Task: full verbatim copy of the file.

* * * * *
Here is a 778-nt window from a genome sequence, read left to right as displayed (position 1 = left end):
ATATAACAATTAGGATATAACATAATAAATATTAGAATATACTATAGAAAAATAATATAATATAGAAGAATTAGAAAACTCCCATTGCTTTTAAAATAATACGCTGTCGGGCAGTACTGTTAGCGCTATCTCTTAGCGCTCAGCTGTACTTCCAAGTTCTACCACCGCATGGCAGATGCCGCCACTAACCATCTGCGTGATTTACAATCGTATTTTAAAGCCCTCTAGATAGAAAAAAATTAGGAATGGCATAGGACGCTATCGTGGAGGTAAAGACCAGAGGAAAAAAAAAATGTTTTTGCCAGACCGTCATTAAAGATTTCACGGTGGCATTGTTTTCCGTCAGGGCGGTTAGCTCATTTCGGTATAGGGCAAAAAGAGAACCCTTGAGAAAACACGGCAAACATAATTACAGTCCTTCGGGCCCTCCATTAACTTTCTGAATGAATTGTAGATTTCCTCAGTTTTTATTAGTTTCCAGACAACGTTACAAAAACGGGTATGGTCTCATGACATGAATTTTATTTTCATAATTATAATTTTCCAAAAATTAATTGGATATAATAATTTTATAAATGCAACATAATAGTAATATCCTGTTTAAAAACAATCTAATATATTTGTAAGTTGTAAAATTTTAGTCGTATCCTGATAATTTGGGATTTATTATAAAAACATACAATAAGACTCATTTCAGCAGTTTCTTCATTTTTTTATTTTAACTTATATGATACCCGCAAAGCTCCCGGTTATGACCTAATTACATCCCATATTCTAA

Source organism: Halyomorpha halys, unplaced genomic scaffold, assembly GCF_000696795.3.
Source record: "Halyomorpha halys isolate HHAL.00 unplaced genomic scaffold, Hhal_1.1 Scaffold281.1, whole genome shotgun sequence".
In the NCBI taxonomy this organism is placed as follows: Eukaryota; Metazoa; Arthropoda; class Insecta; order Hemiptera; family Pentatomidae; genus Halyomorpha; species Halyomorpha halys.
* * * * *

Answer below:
Here is a 778-nt window from a genome sequence, read left to right as displayed (position 1 = left end):
ATATAACAATTAGGATATAACATAATAAATATTAGAATATACTATAGAAAAATAATATAATATAGAAGAATTAGAAAACTCCCATTGCTTTTAAAATAATACGCTGTCGGGCAGTACTGTTAGCGCTATCTCTTAGCGCTCAGCTGTACTTCCAAGTTCTACCACCGCATGGCAGATGCCGCCACTAACCATCTGCGTGATTTACAATCGTATTTTAAAGCCCTCTAGATAGAAAAAAATTAGGAATGGCATAGGACGCTATCGTGGAGGTAAAGACCAGAGGAAAAAAAAAATGTTTTTGCCAGACCGTCATTAAAGATTTCACGGTGGCATTGTTTTCCGTCAGGGCGGTTAGCTCATTTCGGTATAGGGCAAAAAGAGAACCCTTGAGAAAACACGGCAAACATAATTACAGTCCTTCGGGCCCTCCATTAACTTTCTGAATGAATTGTAGATTTCCTCAGTTTTTATTAGTTTCCAGACAACGTTACAAAAACGGGTATGGTCTCATGACATGAATTTTATTTTCATAATTATAATTTTCCAAAAATTAATTGGATATAATAATTTTATAAATGCAACATAATAGTAATATCCTGTTTAAAAACAATCTAATATATTTGTAAGTTGTAAAATTTTAGTCGTATCCTGATAATTTGGGATTTATTATAAAAACATACAATAAGACTCATTTCAGCAGTTTCTTCATTTTTTTATTTTAACTTATATGATACCCGCAAAGCTCCCGGTTATGACCTAATTACATCCCATATTCTAA

Source organism: Halyomorpha halys, unplaced genomic scaffold, assembly GCF_000696795.3.
Source record: "Halyomorpha halys isolate HHAL.00 unplaced genomic scaffold, Hhal_1.1 Scaffold281.1, whole genome shotgun sequence".
In the NCBI taxonomy this organism is placed as follows: Eukaryota; Metazoa; Arthropoda; class Insecta; order Hemiptera; family Pentatomidae; genus Halyomorpha; species Halyomorpha halys.